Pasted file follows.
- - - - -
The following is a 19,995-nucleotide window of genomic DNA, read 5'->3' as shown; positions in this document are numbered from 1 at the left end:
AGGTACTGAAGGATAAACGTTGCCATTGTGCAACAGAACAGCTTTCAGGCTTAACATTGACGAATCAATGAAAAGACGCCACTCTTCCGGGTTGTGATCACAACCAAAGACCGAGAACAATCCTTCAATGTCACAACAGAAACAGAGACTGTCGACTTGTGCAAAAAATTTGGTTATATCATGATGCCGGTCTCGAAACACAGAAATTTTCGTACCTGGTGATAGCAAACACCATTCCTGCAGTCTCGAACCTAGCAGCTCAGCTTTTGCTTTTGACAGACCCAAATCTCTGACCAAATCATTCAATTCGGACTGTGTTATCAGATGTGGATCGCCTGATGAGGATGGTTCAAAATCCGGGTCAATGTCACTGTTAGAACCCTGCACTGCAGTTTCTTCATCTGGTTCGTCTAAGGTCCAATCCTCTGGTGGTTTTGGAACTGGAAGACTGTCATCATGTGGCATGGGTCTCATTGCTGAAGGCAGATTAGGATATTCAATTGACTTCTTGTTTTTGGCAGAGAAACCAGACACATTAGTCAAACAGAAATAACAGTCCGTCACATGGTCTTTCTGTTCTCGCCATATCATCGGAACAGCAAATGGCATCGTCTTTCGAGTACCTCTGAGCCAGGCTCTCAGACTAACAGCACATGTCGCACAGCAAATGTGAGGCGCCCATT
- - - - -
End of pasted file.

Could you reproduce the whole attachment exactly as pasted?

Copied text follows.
The following is a 19,995-nucleotide window of genomic DNA, read 5'->3' as shown; positions in this document are numbered from 1 at the left end:
AGGTACTGAAGGATAAACGTTGCCATTGTGCAACAGAACAGCTTTCAGGCTTAACATTGACGAATCAATGAAAAGACGCCACTCTTCCGGGTTGTGATCACAACCAAAGACCGAGAACAATCCTTCAATGTCACAACAGAAACAGAGACTGTCGACTTGTGCAAAAAATTTGGTTATATCATGATGCCGGTCTCGAAACACAGAAATTTTCGTACCTGGTGATAGCAAACACCATTCCTGCAGTCTCGAACCTAGCAGCTCAGCTTTTGCTTTTGACAGACCCAAATCTCTGACCAAATCATTCAATTCGGACTGTGTTATCAGATGTGGATCGCCTGATGAGGATGGTTCAAAATCCGGGTCAATGTCACTGTTAGAACCCTGCACTGCAGTTTCTTCATCTGGTTCGTCTAAGGTCCAATCCTCTGGTGGTTTTGGAACTGGAAGACTGTCATCATGTGGCATGGGTCTCATTGCTGAAGGCAGATTAGGATATTCAATTGACTTCTTGTTTTTGGCAGAGAAACCAGACACATTAGTCAAACAGAAATAACAGTCCGTCACATGGTCTTTCTGTTCTCGCCATATCATCGGAACAGCAAATGGCATCGTCTTTCGAGTACCTCTGAGCCAGGCTCTCAGACTAACAGCACATGTCGCACAGCAAATGTGAGGCGCCCATT